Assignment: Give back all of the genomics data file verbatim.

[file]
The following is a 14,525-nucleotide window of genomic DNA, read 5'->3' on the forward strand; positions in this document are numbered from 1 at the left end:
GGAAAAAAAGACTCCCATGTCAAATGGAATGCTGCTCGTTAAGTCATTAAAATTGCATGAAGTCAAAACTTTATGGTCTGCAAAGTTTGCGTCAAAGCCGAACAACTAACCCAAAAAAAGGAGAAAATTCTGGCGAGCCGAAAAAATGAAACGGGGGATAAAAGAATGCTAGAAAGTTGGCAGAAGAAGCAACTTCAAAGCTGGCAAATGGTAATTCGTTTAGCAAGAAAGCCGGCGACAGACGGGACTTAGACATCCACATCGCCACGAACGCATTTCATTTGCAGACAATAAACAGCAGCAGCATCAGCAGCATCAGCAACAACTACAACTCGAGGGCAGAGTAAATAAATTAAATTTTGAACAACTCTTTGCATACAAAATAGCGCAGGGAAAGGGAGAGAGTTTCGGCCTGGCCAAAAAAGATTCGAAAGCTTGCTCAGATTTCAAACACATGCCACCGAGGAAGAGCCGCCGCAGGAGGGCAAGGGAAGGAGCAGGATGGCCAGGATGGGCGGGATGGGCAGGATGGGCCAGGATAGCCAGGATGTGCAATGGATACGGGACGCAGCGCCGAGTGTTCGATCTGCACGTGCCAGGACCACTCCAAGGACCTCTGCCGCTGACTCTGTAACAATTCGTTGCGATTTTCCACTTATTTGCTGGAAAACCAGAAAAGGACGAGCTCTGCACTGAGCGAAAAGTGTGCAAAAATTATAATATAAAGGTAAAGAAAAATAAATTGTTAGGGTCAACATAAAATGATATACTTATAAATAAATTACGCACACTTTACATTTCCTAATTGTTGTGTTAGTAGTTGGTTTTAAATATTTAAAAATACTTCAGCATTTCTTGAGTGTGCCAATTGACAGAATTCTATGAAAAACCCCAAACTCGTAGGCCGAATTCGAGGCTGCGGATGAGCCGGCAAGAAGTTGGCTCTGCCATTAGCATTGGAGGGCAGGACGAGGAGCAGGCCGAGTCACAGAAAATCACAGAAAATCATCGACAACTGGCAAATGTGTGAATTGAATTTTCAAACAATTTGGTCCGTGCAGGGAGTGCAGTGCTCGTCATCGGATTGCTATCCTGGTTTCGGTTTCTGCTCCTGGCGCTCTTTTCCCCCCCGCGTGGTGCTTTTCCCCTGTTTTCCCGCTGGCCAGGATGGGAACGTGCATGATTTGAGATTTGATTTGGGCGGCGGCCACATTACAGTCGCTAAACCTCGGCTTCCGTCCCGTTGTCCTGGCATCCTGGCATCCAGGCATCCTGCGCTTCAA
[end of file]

The following is a 14,525-nucleotide window of genomic DNA, read 5'->3' on the forward strand; positions in this document are numbered from 1 at the left end:
GGAAAAAAAGACTCCCATGTCAAATGGAATGCTGCTCGTTAAGTCATTAAAATTGCATGAAGTCAAAACTTTATGGTCTGCAAAGTTTGCGTCAAAGCCGAACAACTAACCCAAAAAAAGGAGAAAATTCTGGCGAGCCGAAAAAATGAAACGGGGGATAAAAGAATGCTAGAAAGTTGGCAGAAGAAGCAACTTCAAAGCTGGCAAATGGTAATTCGTTTAGCAAGAAAGCCGGCGACAGACGGGACTTAGACATCCACATCGCCACGAACGCATTTCATTTGCAGACAATAAACAGCAGCAGCATCAGCAGCATCAGCAACAACTACAACTCGAGGGCAGAGTAAATAAATTAAATTTTGAACAACTCTTTGCATACAAAATAGCGCAGGGAAAGGGAGAGAGTTTCGGCCTGGCCAAAAAAGATTCGAAAGCTTGCTCAGATTTCAAACACATGCCACCGAGGAAGAGCCGCCGCAGGAGGGCAAGGGAAGGAGCAGGATGGCCAGGATGGGCGGGATGGGCAGGATGGGCCAGGATAGCCAGGATGTGCAATGGATACGGGACGCAGCGCCGAGTGTTCGATCTGCACGTGCCAGGACCACTCCAAGGACCTCTGCCGCTGACTCTGTAACAATTCGTTGCGATTTTCCACTTATTTGCTGGAAAACCAGAAAAGGACGAGCTCTGCACTGAGCGAAAAGTGTGCAAAAATTATAATATAAAGGTAAAGAAAAATAAATTGTTAGGGTCAACATAAAATGATATACTTATAAATAAATTACGCACACTTTACATTTCCTAATTGTTGTGTTAGTAGTTGGTTTTAAATATTTAAAAATACTTCAGCATTTCTTGAGTGTGCCAATTGACAGAATTCTATGAAAAACCCCAAACTCGTAGGCCGAATTCGAGGCTGCGGATGAGCCGGCAAGAAGTTGGCTCTGCCATTAGCATTGGAGGGCAGGACGAGGAGCAGGCCGAGTCACAGAAAATCACAGAAAATCATCGACAACTGGCAAATGTGTGAATTGAATTTTCAAACAATTTGGTCCGTGCAGGGAGTGCAGTGCTCGTCATCGGATTGCTATCCTGGTTTCGGTTTCTGCTCCTGGCGCTCTTTTCCCCCCCGCGTGGTGCTTTTCCCCTGTTTTCCCGCTGGCCAGGATGGGAACGTGCATGATTTGAGATTTGATTTGGGCGGCGGCCACATTACAGTCGCTAAACCTCGGCTTCCGTCCCGTTGTCCTGGCATCCTGGCATCCAGGCATCCTGCGCTTCAA